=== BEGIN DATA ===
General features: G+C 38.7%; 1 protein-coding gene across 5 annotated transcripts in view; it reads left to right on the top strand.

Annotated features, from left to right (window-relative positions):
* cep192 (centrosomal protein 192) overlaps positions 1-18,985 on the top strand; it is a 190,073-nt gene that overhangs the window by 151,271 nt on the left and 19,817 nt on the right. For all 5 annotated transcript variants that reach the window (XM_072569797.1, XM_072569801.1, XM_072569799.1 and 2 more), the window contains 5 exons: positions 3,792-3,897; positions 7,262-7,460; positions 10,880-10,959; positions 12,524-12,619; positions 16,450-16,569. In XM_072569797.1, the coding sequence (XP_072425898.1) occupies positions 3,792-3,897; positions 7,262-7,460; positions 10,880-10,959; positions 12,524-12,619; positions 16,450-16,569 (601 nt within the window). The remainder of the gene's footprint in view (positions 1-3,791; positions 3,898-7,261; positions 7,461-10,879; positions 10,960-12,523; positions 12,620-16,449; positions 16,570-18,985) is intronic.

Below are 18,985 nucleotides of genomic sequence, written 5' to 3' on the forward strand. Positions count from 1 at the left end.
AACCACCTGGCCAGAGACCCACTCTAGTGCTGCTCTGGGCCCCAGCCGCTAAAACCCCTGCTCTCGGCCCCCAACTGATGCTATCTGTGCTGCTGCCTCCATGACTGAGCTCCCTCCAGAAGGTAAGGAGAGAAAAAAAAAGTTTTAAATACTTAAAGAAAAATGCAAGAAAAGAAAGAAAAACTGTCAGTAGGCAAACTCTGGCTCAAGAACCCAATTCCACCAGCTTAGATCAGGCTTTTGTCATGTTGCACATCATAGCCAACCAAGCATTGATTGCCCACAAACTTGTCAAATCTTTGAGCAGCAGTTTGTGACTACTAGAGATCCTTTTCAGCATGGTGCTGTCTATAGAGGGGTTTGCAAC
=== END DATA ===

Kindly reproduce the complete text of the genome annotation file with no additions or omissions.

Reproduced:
General features: G+C 38.7%; 1 protein-coding gene across 5 annotated transcripts in view; it reads left to right on the top strand.

Annotated features, from left to right (window-relative positions):
* cep192 (centrosomal protein 192) overlaps positions 1-18,985 on the top strand; it is a 190,073-nt gene that overhangs the window by 151,271 nt on the left and 19,817 nt on the right. For all 5 annotated transcript variants that reach the window (XM_072569797.1, XM_072569801.1, XM_072569799.1 and 2 more), the window contains 5 exons: positions 3,792-3,897; positions 7,262-7,460; positions 10,880-10,959; positions 12,524-12,619; positions 16,450-16,569. In XM_072569797.1, the coding sequence (XP_072425898.1) occupies positions 3,792-3,897; positions 7,262-7,460; positions 10,880-10,959; positions 12,524-12,619; positions 16,450-16,569 (601 nt within the window). The remainder of the gene's footprint in view (positions 1-3,791; positions 3,898-7,261; positions 7,461-10,879; positions 10,960-12,523; positions 12,620-16,449; positions 16,570-18,985) is intronic.

Below are 18,985 nucleotides of genomic sequence, written 5' to 3' on the forward strand. Positions count from 1 at the left end.
AACCACCTGGCCAGAGACCCACTCTAGTGCTGCTCTGGGCCCCAGCCGCTAAAACCCCTGCTCTCGGCCCCCAACTGATGCTATCTGTGCTGCTGCCTCCATGACTGAGCTCCCTCCAGAAGGTAAGGAGAGAAAAAAAAAGTTTTAAATACTTAAAGAAAAATGCAAGAAAAGAAAGAAAAACTGTCAGTAGGCAAACTCTGGCTCAAGAACCCAATTCCACCAGCTTAGATCAGGCTTTTGTCATGTTGCACATCATAGCCAACCAAGCATTGATTGCCCACAAACTTGTCAAATCTTTGAGCAGCAGTTTGTGACTACTAGAGATCCTTTTCAGCATGGTGCTGTCTATAGAGGGGTTTGCAAC